Seeing is believing

Community Featured

Julie Martin sees well beyond her vision loss.

One of the things she missed about her former life — when she had her eyesight — was reading all of the local news and events in her community.

She wanted know what was going on in her community and, since moving to Pictou County 11 years ago, has always turned to The Advocate to be kept informed.

Now legally blind from a degenerative eye disease, the Trenton woman felt like she was not getting her regular “fix” of her community newspaper when her vision worsened.

So she set about changing that and approached Pictou-Antigonish Regional Library with an idea. The library made it happen and coming soon, The Advocate and PARL will be making history.

People with vision impairments will be able to log into the PARL website and hear the news from The Advocate read to them by volunteers.

Martin said, “I want to keep in touch with what’s going on in the community. It’s hard to ask for help and this is an independent choice.

“The library is the main hub in any community, as far as I see. It’s the only organization that does anything to assist people with disabilities period — whether it be autism, Alzheimers … the stuff the library has done for people with visual impairment is just overwhelming.”

Trecia Schell, community services librarian for PARL said, “We work with local community groups or service providers to assist with those service delivery areas. With access to materials for print impaired persons, we subscribe to two national services — CELA (the Centre for Equitable Library Access) and NNELS (National Network for Equitable Library Service).” The library registers print-impaired patrons directly with those services, facilitates with the paperwork required and assists people in accessing the services.

“All you need is a regular library card and you can get a book; however, you need that book — whether it’s print, large print or audio.”

“And more importantly,” Martin added, “is that the library provides the adaptive equipment we need to listen to the books that we get from these services.” PARL has 30 Daisy Players and five Victor Reader Stream systems for patron use — all purchased through gifts, donations and grants.

“We have the two different formats for folks who aren’t as tech savvy,” Schell noted.

“And it’s not just for people with low vision,” Martin said. “It’s also for people who never learned to read or who have dyslexia or memory impairment.”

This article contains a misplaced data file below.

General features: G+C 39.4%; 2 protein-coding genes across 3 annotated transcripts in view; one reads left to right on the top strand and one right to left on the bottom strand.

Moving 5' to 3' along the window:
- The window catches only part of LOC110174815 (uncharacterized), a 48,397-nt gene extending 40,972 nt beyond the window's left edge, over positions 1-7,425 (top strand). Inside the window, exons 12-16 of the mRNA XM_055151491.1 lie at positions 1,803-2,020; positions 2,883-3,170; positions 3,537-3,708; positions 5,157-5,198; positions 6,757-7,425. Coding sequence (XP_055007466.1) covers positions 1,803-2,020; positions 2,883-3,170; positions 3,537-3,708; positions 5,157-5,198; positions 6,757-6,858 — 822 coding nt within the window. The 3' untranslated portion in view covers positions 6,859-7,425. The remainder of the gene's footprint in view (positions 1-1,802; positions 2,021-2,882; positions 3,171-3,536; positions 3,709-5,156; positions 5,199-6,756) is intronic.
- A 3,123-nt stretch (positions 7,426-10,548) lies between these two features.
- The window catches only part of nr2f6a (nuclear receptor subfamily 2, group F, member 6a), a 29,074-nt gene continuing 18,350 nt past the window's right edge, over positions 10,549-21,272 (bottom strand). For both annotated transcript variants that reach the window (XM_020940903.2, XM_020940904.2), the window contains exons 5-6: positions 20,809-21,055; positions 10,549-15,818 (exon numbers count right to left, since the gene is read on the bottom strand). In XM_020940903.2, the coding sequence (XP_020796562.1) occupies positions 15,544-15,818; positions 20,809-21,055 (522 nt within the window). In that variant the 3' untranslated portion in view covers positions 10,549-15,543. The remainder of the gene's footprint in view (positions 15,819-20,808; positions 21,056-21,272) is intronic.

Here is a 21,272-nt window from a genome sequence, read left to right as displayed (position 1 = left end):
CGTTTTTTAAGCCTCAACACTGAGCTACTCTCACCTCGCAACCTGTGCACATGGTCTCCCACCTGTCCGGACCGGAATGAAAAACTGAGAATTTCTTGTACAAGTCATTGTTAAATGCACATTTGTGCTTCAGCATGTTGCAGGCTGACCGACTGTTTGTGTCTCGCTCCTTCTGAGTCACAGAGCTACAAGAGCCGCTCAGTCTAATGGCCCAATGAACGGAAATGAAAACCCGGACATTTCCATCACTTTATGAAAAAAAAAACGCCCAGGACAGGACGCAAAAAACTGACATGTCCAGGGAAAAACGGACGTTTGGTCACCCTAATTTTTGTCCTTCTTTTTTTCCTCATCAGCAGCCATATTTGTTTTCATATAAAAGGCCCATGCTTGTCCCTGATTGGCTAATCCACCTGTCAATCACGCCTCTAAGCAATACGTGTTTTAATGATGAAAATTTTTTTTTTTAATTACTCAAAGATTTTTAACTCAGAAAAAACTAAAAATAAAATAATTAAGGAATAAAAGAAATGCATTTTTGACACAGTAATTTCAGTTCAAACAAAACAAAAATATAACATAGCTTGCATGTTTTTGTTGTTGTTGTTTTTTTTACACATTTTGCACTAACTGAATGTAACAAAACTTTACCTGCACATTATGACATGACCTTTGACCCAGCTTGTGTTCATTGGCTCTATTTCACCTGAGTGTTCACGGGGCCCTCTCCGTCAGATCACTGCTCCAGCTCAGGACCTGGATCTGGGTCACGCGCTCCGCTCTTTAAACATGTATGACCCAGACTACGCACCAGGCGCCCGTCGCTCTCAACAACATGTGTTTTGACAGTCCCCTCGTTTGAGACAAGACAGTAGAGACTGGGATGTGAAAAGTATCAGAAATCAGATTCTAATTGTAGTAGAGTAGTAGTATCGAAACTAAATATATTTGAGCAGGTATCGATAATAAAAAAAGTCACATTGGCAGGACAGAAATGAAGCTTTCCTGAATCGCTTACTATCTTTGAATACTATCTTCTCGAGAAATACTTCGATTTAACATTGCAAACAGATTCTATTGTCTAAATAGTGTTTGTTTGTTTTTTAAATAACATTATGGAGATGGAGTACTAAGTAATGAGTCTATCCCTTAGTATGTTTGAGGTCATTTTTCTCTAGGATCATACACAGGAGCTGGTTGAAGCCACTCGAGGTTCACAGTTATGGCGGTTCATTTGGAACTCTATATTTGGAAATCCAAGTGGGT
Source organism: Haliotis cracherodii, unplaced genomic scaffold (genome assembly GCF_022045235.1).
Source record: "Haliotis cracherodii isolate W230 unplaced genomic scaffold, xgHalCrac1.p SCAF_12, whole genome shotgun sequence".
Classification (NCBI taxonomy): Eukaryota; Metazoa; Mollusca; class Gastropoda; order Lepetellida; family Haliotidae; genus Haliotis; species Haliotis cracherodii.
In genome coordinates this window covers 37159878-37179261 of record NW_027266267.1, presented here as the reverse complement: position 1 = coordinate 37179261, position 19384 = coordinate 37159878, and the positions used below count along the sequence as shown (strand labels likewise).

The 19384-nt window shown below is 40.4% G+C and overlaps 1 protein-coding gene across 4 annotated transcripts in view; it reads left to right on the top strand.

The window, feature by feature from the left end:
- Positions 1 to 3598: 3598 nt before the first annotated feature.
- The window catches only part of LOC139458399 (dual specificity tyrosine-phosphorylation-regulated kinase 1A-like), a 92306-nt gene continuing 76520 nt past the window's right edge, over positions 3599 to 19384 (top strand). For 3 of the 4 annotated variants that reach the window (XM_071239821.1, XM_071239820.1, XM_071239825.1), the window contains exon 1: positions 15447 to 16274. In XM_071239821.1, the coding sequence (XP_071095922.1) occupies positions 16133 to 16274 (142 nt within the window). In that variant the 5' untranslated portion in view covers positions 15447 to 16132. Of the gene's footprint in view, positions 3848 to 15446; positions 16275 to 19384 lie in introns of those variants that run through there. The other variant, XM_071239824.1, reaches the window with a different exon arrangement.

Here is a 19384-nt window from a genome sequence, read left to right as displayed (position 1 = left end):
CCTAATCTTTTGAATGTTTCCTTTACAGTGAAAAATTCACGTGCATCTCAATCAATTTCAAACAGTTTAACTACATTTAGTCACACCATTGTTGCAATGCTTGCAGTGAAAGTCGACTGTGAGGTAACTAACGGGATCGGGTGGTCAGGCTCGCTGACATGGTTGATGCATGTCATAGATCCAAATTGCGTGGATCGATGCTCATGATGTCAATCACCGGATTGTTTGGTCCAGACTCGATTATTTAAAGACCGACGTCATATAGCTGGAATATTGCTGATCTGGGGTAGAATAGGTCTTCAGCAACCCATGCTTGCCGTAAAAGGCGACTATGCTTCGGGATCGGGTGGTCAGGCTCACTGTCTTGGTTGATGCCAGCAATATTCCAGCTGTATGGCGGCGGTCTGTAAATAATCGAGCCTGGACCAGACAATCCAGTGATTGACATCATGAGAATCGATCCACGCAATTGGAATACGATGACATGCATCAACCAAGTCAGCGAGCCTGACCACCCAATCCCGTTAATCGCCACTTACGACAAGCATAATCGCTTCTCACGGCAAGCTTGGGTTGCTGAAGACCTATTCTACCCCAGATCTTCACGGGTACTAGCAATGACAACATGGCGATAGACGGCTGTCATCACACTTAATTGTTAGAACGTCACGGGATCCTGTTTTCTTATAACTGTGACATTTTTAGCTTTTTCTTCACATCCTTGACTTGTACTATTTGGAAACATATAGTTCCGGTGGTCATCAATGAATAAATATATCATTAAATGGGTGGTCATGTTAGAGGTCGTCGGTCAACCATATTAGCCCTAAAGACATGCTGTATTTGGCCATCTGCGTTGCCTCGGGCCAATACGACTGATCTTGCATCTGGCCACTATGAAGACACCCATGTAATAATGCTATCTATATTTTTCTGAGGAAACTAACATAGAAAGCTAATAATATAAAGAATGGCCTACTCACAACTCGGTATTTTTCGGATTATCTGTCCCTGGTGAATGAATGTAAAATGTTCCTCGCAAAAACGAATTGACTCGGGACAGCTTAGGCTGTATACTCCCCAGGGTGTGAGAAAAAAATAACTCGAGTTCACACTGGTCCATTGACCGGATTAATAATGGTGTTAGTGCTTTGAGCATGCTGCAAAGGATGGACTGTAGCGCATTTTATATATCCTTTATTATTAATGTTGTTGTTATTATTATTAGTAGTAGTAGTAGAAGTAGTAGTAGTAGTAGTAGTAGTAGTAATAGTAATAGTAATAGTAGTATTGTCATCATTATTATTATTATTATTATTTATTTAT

The idea for newspaper on audio is an extension to providing access to printed materials.

Martin had the desire to continue to receive all of the local news in The Advocate, and identified the need to PARL. The library took it from there.

“This really started for me with my brother and his wife in England. They volunteer to read their local daily newspaper … I phoned the local library to see if they had volunteers who read the newspaper to people. They didn’t, but former library worker Holly MacLean used to call me every Wednesday and read The Advocate to me,” Martin praised.

MacLean went back to school and other volunteers took up the charge, but eventually it dwindled. Martin said, “I wanted to be able to read the newspaper every week, to get it in audio.”

She noted, “There are so many people who are isolated. What other contact do they have with the community? This is another human voice in your day. This just adds another layer of it being an inclusive, accessible community which is what I think we’re all aiming for. Just because you lose your sight doesn’t mean you lose your vision.”

Martin laughed, “It was purely for selfish reasons! But there are so many people who are really excited about this project.”

Matt Kenny, PARL’s emerging technologies assistant, is equally excited about the project. He said as far as he knows, The Advocate is the only newspaper in the province to engage in this audio version for those with vision impairments.

The project has been a number of months in the making. Kenny said, “It took an incredible amount of time to find the right recording equipment and editing software.” Schell added, “Then it was just a matter of getting approval of the costs within the current budget.”

Now the project is ready to go and PARL is looking to widen the call for volunteers who are great at reading aloud to read the newspaper for recording. Contact Matt Kenny at 902-755-6031 or by emailing

It’s a perfect opportunity for anyone who wants to pursue a career in broadcasting, or public speaking, the three said, or anyone who has time on their hands.

“I cannot say enough positive about the library staff,” Martin praises. “There’s a quote by Mark Twain that goes: Kindness is the language which the deaf can hear and the blind can see. And the kindness in this library is palpable.”